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350 year-old Torah -- restoration finishes this week

As Jews around the world celebrate Shavuot—the holiday that commemorates receiving the Torah at Mount Sinai—Temple Ahavat Shalom is celebrating the completed restoration of a 350 year-old Torah.

 
PRLog - Jun. 6, 2011 - NORTHRIDGE, Calif. -- As Jews around the world celebrate Shavuot—the holiday that commemorates receiving the Torah at Mount Sinai—Temple Ahavat Shalom has another big reason to celebrate: they are completing their restoration of a 350 year-old Torah. Every member of this Northridge congregation has had the opportunity to take a turkey feather quill in hand and write a letter in this scroll, aided by a Torah scribe.

“We are going to make this Torah, once more, as it was intended to be,” Rabbi Barry Lutz promised the congregation at the kick-off of the restoration last September. “A living, vibrant part of a Jewish community.” Nine months letter, that vision is nearly complete; the congregation will write the final letters on Sunday, June 12, marking the occasion with a special celebration.

This Torah scroll has a colorful past. It was written in the 17th century in the town of Kolin, in the former Czechoslovakia. The Torah was in use for more than 300 years until it was hidden away in Prague during the Holocaust, where it remained until being discovered in the 1960s.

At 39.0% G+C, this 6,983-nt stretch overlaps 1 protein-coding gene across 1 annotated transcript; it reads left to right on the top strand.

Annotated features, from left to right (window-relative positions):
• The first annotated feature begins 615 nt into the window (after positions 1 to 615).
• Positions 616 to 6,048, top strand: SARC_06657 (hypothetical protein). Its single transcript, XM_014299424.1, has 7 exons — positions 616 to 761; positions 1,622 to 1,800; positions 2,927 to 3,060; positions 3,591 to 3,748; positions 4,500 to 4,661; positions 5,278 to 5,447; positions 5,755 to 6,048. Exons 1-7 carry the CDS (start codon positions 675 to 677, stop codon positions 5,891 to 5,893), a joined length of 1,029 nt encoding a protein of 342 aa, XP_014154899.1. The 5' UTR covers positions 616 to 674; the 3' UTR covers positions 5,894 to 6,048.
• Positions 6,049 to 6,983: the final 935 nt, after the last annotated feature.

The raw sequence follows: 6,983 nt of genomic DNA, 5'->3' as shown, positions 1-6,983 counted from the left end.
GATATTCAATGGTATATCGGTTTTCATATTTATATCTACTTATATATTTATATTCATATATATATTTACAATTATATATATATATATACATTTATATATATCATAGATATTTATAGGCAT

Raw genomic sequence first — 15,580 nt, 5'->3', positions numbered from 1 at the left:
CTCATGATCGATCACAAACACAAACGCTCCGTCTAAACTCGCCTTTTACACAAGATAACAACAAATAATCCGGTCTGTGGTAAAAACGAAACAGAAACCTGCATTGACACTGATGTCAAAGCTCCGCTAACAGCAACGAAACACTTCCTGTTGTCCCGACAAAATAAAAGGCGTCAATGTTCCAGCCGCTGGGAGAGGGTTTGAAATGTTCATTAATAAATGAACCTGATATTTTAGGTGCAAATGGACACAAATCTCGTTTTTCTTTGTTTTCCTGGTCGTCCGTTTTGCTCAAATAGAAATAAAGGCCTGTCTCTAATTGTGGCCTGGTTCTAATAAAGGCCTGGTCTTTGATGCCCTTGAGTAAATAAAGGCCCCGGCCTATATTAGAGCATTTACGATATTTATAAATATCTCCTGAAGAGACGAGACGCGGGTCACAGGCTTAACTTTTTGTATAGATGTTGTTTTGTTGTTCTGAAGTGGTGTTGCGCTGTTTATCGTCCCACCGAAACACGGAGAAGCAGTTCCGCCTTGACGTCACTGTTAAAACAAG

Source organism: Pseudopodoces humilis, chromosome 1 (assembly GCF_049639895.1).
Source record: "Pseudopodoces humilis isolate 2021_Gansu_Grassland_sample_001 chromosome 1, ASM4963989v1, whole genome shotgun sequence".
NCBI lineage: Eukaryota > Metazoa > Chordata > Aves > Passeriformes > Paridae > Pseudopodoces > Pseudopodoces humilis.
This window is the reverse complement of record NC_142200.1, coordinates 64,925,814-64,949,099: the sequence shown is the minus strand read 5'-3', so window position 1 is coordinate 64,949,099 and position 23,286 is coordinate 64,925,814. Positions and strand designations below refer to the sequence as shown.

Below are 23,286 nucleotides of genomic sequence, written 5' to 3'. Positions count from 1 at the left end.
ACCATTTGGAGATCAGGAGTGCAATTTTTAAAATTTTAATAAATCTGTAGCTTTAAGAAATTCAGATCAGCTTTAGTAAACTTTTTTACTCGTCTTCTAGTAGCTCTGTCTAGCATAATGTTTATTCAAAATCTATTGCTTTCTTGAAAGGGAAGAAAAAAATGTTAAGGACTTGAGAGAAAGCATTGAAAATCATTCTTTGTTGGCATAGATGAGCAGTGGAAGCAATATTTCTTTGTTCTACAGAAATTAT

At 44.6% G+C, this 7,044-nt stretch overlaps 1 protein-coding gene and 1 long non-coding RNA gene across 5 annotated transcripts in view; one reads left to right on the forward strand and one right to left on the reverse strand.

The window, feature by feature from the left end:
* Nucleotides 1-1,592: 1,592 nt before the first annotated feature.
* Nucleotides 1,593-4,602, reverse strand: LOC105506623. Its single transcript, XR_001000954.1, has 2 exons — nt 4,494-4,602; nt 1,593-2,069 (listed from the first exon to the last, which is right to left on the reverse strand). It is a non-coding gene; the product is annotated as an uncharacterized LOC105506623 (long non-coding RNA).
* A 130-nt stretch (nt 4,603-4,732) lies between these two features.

In 1978, Temple Ahavat Shalom’s Rabbi Solomon Kleinman and Esther and the late Harvey Saritzky decided that their congregation should have one of the Czech memorial scrolls. Esther went to London to retrieve a scroll with one instruction: “Bring back a scroll that our children can carry.” Since then, all of the synagogue’s bar and bat mitzvah children have carried that little Torah around the sanctuary. Rabbi Lutz says they carry it not because it is the smallest, “but for the last children of Kolin, who never had the opportunity to celebrate their own b’nai mitzvah, or to hold and hug this little Torah.”

TAS student Eden Glaser found the experience of writing in the Torah to be very meaningful. “It’s just writing,” she says, “but it’s powerful writing.”

Restoring a Torah is a complicated process. It has more than 300,000 letters and is written on special parchment with special ink. The restoration is performed with the same tools and methods that have been used to write Torah scrolls for thousands of years.

“This little Torah is not ours, it is theirs—the people of Kolin,” said Rabbi Lutz in his Rosh Hashanah sermon. “We carry it for them. We carry the hopes and dream of a Jewish community that is no more. This is their precious legacy to us. And this is the promise we made to them: to care for their scroll and do all we can to make sure that they are never forgotten.”


Join us at the Torah Restoration Closing Celebration
June 12, 2011 — 6:30 p.m.
Temple Ahavat Shalom in Northridge, California
Meet the scribe, hear from Rabbi Lutz, and see the final letters restored in the Kolin Torah
www.tasnorthridge.org/torah

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Source:Temple Ahavat Shalom
Phone:818 360 2258
Zip:91326
Location:Northridge - California - United States
Industry:Religion, Non-profit, Society
Tags:judaism, torah, restoration, holocaust, czechoslovakia, northridge, california, lutz, survivor
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